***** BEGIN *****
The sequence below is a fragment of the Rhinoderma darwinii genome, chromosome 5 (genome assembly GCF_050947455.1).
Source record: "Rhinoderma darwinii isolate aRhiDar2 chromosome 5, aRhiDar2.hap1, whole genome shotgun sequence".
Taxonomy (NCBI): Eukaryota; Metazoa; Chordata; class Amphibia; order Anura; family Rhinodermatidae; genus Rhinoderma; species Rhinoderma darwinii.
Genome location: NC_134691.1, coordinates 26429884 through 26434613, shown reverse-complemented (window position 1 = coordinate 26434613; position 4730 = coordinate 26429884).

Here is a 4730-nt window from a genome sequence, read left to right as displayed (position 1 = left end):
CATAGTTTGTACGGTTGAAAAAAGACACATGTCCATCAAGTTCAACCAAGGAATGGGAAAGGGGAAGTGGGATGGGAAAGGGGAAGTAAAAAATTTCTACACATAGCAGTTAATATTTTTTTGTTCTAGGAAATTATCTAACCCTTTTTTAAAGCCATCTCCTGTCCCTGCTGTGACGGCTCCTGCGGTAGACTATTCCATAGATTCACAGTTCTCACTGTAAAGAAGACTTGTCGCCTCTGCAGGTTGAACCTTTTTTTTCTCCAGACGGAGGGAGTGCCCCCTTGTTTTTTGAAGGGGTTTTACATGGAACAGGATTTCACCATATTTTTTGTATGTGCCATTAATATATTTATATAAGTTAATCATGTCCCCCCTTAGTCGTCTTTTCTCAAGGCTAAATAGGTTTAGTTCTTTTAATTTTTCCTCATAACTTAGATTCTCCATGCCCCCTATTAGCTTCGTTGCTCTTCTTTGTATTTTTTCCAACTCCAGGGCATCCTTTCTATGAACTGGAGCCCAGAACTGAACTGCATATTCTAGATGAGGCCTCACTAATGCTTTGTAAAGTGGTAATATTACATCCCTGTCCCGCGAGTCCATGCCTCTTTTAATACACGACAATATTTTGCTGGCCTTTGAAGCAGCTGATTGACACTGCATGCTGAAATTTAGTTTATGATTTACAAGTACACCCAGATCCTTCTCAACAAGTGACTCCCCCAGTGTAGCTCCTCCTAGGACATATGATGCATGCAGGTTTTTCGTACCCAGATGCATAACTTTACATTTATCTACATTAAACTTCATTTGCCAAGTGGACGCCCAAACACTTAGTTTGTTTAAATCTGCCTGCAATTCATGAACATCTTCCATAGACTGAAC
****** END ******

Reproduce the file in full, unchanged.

The sequence below is a fragment of the Rhinoderma darwinii genome, chromosome 5 (genome assembly GCF_050947455.1).
Source record: "Rhinoderma darwinii isolate aRhiDar2 chromosome 5, aRhiDar2.hap1, whole genome shotgun sequence".
Taxonomy (NCBI): Eukaryota; Metazoa; Chordata; class Amphibia; order Anura; family Rhinodermatidae; genus Rhinoderma; species Rhinoderma darwinii.
Genome location: NC_134691.1, coordinates 26429884 through 26434613, shown reverse-complemented (window position 1 = coordinate 26434613; position 4730 = coordinate 26429884).

Here is a 4730-nt window from a genome sequence, read left to right as displayed (position 1 = left end):
CATAGTTTGTACGGTTGAAAAAAGACACATGTCCATCAAGTTCAACCAAGGAATGGGAAAGGGGAAGTGGGATGGGAAAGGGGAAGTAAAAAATTTCTACACATAGCAGTTAATATTTTTTTGTTCTAGGAAATTATCTAACCCTTTTTTAAAGCCATCTCCTGTCCCTGCTGTGACGGCTCCTGCGGTAGACTATTCCATAGATTCACAGTTCTCACTGTAAAGAAGACTTGTCGCCTCTGCAGGTTGAACCTTTTTTTTCTCCAGACGGAGGGAGTGCCCCCTTGTTTTTTGAAGGGGTTTTACATGGAACAGGATTTCACCATATTTTTTGTATGTGCCATTAATATATTTATATAAGTTAATCATGTCCCCCCTTAGTCGTCTTTTCTCAAGGCTAAATAGGTTTAGTTCTTTTAATTTTTCCTCATAACTTAGATTCTCCATGCCCCCTATTAGCTTCGTTGCTCTTCTTTGTATTTTTTCCAACTCCAGGGCATCCTTTCTATGAACTGGAGCCCAGAACTGAACTGCATATTCTAGATGAGGCCTCACTAATGCTTTGTAAAGTGGTAATATTACATCCCTGTCCCGCGAGTCCATGCCTCTTTTAATACACGACAATATTTTGCTGGCCTTTGAAGCAGCTGATTGACACTGCATGCTGAAATTTAGTTTATGATTTACAAGTACACCCAGATCCTTCTCAACAAGTGACTCCCCCAGTGTAGCTCCTCCTAGGACATATGATGCATGCAGGTTTTTCGTACCCAGATGCATAACTTTACATTTATCTACATTAAACTTCATTTGCCAAGTGGACGCCCAAACACTTAGTTTGTTTAAATCTGCCTGCAATTCATGAACATCTTCCATAGACTGAAC